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JOURNAL ARTICLE

Transcriptomic analysis reveals insights into deep-sea adaptations of the dominant species, Shinkaia crosnieri (Crustacea: Decapoda: Anomura), inhabiting both hydrothermal vents and cold seeps

Jiao Cheng, Min Hui, Zhongli Sha
BMC Genomics 2019 May 18, 20 (1): 388
31103028

BACKGROUND: Hydrothermal vents and cold seeps are typical deep-sea chemosynthetically-driven ecosystems that allow high abundance of specialized macro-benthos. To gather knowledge about the genetic basis of adaptation to these extreme environments, species shared between different habitats, especially for the dominant species, are of particular interest. The galatheid squat lobster, Shinkaia crosnieri Baba and Williams, 1998, is one of the few dominant species inhabiting both deep-sea hydrothermal vents and cold seeps. In this study, we performed transcriptome analyses of S. crosnieri collected from the Iheya North hydrothermal vent (HV) and a cold seep in the South China Sea (CS) to provide insights into how this species has evolved to thrive in different deep-sea chemosynthetic ecosystems.

RESULTS: We analyzed 5347 orthologs between HV and CS to identify genes under positive selection through the maximum likelihood approach. A total of 82 genes were identified to be positively selected and covered diverse functional categories, potentially indicating their importance for S. crosnieri to cope with environmental heterogeneity between deep-sea vents and seeps. Among 39,806 annotated unigenes, a large number of differentially expressed genes (DEGs) were identified between HV and CS, including 339 and 206 genes significantly up-regulated in HV and CS, respectively. Most of the DEGs associated with stress response and immunity were up-regulated in HV, possibly allowing S. crosnieri to increase its capability to manage more environmental stresses in the hydrothermal vents.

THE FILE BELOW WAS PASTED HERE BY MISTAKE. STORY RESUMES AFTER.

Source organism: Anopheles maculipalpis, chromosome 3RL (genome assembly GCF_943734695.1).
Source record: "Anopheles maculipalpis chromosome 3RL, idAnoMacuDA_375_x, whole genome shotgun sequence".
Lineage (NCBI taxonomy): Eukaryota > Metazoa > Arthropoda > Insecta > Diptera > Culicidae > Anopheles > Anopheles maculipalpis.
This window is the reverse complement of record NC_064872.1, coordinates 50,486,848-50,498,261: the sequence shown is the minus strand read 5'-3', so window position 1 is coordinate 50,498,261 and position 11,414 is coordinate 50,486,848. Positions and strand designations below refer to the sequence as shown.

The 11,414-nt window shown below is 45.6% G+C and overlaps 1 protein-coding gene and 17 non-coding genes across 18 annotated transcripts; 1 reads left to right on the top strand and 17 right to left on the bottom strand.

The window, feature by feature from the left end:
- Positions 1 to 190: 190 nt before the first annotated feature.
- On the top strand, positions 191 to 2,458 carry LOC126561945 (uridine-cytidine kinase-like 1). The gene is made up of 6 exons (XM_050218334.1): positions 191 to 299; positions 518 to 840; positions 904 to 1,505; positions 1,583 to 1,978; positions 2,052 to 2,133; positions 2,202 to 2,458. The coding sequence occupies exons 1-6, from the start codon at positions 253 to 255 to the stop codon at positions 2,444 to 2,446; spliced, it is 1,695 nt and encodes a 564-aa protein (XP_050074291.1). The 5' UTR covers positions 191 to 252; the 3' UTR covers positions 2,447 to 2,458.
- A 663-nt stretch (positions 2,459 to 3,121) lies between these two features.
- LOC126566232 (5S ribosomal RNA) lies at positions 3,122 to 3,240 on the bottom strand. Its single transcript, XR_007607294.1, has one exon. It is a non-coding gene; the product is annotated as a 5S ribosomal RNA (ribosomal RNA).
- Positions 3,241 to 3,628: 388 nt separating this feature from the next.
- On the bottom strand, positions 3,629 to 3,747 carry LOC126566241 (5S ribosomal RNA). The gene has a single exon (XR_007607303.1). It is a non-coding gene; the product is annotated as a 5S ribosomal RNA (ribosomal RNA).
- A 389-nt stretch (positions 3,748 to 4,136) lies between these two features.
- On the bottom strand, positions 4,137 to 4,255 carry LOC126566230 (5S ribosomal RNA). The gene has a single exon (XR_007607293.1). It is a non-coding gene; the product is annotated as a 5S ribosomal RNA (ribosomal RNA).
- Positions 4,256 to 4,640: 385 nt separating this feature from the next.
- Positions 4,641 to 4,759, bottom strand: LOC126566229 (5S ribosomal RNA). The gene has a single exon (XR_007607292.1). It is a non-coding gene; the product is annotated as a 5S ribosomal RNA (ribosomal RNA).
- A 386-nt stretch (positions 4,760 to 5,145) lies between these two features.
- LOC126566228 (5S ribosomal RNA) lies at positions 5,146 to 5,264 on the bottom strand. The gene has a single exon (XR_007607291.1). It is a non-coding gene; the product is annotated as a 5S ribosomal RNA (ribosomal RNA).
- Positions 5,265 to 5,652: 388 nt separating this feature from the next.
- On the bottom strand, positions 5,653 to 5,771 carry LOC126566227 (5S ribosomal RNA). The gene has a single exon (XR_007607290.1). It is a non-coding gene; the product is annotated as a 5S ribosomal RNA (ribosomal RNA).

CONCLUSIONS: We provide the first comprehensive transcriptomic resource for the deep-sea squat lobster, S. crosnieri, inhabiting both hydrothermal vents and cold seeps. A number of stress response and immune-related genes were positively selected and/or differentially expressed, potentially indicating their important roles for S. crosnieri to thrive in both deep-sea vents and cold seeps. Our results indicated that genetic adaptation of S. crosnieri to different deep-sea chemosynthetic environments might be mediated by adaptive evolution of functional genes related to stress response and immunity, and alterations in their gene expression that lead to different stress resistance. However, further work is required to test these proposed hypotheses. All results can constitute important baseline data for further studies towards elucidating the adaptive mechanisms in deep-sea crustaceans.

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